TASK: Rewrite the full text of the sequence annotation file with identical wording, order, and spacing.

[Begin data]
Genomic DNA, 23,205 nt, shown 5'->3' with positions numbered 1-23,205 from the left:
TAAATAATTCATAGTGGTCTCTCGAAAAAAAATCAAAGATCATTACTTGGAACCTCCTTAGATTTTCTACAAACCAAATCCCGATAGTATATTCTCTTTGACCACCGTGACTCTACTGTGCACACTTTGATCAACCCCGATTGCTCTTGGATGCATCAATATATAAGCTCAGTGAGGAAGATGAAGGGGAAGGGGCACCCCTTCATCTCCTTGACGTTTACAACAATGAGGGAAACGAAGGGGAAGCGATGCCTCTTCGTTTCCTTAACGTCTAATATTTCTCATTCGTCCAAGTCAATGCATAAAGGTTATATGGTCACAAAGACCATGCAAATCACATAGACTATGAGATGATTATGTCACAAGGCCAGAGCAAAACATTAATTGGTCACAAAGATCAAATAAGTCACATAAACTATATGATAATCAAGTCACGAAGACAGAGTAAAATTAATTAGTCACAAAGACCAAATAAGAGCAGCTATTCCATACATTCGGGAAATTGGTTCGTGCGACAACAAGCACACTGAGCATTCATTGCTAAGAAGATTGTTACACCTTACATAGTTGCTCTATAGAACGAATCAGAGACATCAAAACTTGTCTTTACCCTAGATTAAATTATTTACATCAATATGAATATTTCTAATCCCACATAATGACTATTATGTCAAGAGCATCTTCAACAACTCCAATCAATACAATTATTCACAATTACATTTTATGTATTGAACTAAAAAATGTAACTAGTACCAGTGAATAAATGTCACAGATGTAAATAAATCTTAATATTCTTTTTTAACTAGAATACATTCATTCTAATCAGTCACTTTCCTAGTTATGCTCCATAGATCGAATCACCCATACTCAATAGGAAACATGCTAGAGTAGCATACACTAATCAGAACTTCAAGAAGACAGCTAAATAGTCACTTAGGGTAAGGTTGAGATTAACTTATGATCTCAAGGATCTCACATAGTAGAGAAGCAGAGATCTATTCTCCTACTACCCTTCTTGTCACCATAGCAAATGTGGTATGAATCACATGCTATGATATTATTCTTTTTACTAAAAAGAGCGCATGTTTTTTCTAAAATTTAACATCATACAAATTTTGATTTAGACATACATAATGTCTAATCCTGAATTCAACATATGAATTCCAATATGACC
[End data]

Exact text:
Genomic DNA, 23,205 nt, shown 5'->3' with positions numbered 1-23,205 from the left:
TAAATAATTCATAGTGGTCTCTCGAAAAAAAATCAAAGATCATTACTTGGAACCTCCTTAGATTTTCTACAAACCAAATCCCGATAGTATATTCTCTTTGACCACCGTGACTCTACTGTGCACACTTTGATCAACCCCGATTGCTCTTGGATGCATCAATATATAAGCTCAGTGAGGAAGATGAAGGGGAAGGGGCACCCCTTCATCTCCTTGACGTTTACAACAATGAGGGAAACGAAGGGGAAGCGATGCCTCTTCGTTTCCTTAACGTCTAATATTTCTCATTCGTCCAAGTCAATGCATAAAGGTTATATGGTCACAAAGACCATGCAAATCACATAGACTATGAGATGATTATGTCACAAGGCCAGAGCAAAACATTAATTGGTCACAAAGATCAAATAAGTCACATAAACTATATGATAATCAAGTCACGAAGACAGAGTAAAATTAATTAGTCACAAAGACCAAATAAGAGCAGCTATTCCATACATTCGGGAAATTGGTTCGTGCGACAACAAGCACACTGAGCATTCATTGCTAAGAAGATTGTTACACCTTACATAGTTGCTCTATAGAACGAATCAGAGACATCAAAACTTGTCTTTACCCTAGATTAAATTATTTACATCAATATGAATATTTCTAATCCCACATAATGACTATTATGTCAAGAGCATCTTCAACAACTCCAATCAATACAATTATTCACAATTACATTTTATGTATTGAACTAAAAAATGTAACTAGTACCAGTGAATAAATGTCACAGATGTAAATAAATCTTAATATTCTTTTTTAACTAGAATACATTCATTCTAATCAGTCACTTTCCTAGTTATGCTCCATAGATCGAATCACCCATACTCAATAGGAAACATGCTAGAGTAGCATACACTAATCAGAACTTCAAGAAGACAGCTAAATAGTCACTTAGGGTAAGGTTGAGATTAACTTATGATCTCAAGGATCTCACATAGTAGAGAAGCAGAGATCTATTCTCCTACTACCCTTCTTGTCACCATAGCAAATGTGGTATGAATCACATGCTATGATATTATTCTTTTTACTAAAAAGAGCGCATGTTTTTTCTAAAATTTAACATCATACAAATTTTGATTTAGACATACATAATGTCTAATCCTGAATTCAACATATGAATTCCAATATGACC